According to the DSM-5, sufferers with depressive disorder and atypical symptoms must demonstrate the ability to transiently feel better in response to a positive life event (mood reactivity) plus two of the following criteria for a period of two or more weeks:

  • overeating or weight gain – the noticeable need for sleep
  • Fatigue, weakness, and a feeling of heaviness – intense rejection sensitivity
  • strongly reactive moods

Treatment of atypical depression

Although selective serotonin reuptake inhibitors (SSRIs) and other newer drugs are the first choices for treating depression because of their favorable side effect profile, patients with atypical depression tend to respond better to monoamine oxidase inhibitors (MA01s).

Some common M.A.O. inhibitors are:

  • Phenelzine (Nardil)
  • Tranylcypromine (Parnate)
  • Isocarboxazid (Marplan)
  • Selegiline (Emsam)

Still, SSRIs may be prescribed first because they don’t have the potential for serious side effects or dietary restrictions. For example, to avoid potentially fatal high blood pressure fluctuations, it is necessary to avoid foods and beverages high in tyramine while taking MAOIs.

Psychotherapy or talk therapy are also important parts of the treatment plan. Cognitive-behavioral therapy (C.B.T.) has been scientifically proven to be effective in treating symptoms of depression.

C.B.T. can help you resolve stressful situations, deal with negative thoughts and emotions, and manage your fears. These skills are especially helpful when people wait for their prescribed antidepressants to take effect.

Other types of psychotherapy or talk therapy that can be used for atypical depression include:

  • behavior therapy
  • cognitive therapy
  • Dialectical Behavior Therapy
  • The individual, group, and family therapy – psychodynamic therapy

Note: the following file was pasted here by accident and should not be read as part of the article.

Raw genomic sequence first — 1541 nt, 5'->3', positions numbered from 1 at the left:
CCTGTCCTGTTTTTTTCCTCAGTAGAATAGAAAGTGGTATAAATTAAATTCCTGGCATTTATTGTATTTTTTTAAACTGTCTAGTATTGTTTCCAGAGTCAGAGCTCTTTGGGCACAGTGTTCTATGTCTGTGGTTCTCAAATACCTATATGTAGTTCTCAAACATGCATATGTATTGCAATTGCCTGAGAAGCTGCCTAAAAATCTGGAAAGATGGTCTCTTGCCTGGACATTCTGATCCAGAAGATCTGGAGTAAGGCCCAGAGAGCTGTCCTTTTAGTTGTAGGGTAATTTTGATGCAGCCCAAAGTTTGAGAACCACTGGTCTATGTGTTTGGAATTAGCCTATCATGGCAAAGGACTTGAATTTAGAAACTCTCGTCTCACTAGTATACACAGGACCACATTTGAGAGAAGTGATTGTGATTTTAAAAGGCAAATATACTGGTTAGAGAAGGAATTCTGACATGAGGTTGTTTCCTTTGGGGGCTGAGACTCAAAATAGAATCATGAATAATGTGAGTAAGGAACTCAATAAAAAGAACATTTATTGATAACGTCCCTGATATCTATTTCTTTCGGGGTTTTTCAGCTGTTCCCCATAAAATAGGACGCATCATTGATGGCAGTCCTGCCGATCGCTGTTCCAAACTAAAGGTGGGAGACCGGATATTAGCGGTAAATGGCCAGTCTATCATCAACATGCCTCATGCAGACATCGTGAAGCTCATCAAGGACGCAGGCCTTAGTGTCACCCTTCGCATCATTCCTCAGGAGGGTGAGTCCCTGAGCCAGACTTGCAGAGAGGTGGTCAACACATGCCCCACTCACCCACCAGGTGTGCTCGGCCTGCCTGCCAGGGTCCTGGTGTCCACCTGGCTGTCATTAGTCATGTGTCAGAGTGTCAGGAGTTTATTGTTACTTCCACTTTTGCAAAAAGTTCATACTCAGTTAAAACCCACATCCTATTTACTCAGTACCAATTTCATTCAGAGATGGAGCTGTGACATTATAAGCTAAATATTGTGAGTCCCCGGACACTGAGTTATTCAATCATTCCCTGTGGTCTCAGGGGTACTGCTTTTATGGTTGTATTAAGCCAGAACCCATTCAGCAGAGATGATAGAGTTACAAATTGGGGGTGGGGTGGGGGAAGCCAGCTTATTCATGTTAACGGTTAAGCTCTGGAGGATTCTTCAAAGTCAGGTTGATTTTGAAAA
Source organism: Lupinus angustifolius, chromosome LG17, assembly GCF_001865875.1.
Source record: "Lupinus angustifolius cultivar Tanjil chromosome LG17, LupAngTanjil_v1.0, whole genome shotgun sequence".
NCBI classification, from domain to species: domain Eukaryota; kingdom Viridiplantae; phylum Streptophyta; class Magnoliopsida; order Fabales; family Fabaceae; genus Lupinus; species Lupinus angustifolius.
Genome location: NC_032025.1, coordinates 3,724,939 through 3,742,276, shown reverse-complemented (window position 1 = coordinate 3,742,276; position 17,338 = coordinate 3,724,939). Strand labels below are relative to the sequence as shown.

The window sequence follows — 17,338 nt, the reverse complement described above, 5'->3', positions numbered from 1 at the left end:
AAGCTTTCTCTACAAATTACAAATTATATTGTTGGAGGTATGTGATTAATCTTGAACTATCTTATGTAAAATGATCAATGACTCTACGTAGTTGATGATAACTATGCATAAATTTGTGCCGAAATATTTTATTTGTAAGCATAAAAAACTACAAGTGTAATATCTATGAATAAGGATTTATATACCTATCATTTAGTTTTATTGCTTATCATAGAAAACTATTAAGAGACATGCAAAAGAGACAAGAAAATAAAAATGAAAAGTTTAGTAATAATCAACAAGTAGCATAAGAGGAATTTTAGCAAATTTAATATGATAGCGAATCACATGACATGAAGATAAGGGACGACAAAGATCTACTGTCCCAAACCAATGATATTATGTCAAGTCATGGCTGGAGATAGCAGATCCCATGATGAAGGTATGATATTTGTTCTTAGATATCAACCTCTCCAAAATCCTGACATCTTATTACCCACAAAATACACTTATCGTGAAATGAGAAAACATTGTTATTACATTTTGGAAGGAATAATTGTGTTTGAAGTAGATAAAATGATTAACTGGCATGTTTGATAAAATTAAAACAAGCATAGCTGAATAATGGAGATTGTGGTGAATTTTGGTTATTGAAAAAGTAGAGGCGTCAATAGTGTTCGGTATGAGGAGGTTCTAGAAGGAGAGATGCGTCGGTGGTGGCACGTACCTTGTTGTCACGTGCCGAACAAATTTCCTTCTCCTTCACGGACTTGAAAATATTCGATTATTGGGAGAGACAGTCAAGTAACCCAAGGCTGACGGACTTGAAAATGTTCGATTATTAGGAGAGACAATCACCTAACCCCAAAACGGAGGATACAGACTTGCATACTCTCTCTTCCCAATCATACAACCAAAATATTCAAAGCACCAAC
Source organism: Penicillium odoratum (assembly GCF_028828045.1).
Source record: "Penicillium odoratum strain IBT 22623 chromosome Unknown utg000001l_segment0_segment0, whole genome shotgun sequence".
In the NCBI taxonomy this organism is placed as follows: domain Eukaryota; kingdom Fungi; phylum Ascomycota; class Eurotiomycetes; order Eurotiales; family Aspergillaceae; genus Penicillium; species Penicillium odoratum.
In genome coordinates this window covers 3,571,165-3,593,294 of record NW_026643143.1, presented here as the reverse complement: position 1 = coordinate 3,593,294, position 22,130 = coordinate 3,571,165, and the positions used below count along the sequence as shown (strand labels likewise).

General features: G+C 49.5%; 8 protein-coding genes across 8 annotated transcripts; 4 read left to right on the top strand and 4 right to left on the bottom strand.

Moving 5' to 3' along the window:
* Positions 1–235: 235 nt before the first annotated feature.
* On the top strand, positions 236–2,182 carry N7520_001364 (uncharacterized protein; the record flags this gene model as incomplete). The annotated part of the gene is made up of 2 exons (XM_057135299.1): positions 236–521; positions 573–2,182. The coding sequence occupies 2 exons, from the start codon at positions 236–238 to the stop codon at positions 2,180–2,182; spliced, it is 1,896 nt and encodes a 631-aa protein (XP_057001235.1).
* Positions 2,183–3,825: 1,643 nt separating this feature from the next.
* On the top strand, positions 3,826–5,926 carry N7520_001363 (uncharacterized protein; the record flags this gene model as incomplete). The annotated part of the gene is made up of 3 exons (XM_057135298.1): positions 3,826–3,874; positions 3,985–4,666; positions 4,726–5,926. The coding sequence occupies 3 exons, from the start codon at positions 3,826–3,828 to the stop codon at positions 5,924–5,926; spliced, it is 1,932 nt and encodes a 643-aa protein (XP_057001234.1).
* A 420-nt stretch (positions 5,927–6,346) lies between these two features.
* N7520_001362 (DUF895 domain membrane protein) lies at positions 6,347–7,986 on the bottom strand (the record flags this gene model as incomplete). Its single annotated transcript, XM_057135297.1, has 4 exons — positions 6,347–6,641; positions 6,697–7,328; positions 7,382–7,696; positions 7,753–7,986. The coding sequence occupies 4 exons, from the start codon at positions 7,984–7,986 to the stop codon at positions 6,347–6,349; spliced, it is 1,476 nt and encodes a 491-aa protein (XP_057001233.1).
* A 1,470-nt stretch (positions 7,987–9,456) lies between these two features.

Alternative programs

In addition to medication and psychotherapy, some preliminary studies show that certain herbs and supplements may also help with symptoms of depression. These include fish oil, St. John’s Wort, 5-HTP, and folic acid. If you are considering supplements, talk to your doctor first. Some supplements and herbs could interfere with the medication.


Coping with atypical depression

If atypical depression interferes with your daily activities, working with your doctor to develop a treatment plan that includes medication and psychotherapy is a good first step. In addition, there are lifestyle modifications that can help relieve symptoms and help you manage them better.

  1. Prioritize diet and exercise. Sticking to a healthy diet and exercising will improve your overall health and reduce the symptoms of atypical depression to the best of your ability.
  2. Practice mindfulness meditation and deep breathing. Breathing exercises combined with mindfulness meditation can teach you to become aware of your thoughts and feelings without reacting to them.
  3. Write a diary. Journaling or expressive writing is a highly recommended tool for dealing with depression. Whether you do it daily or weekly, it can help you explore your feelings and counteract many of the negative effects of stress.
  4. Ask for support. Having strong social support is perhaps the most important thing you can do to help cope with depression.
  5. To deal with This may include trusted family members and friends or an online or in-person depression group to share your feelings and experiences.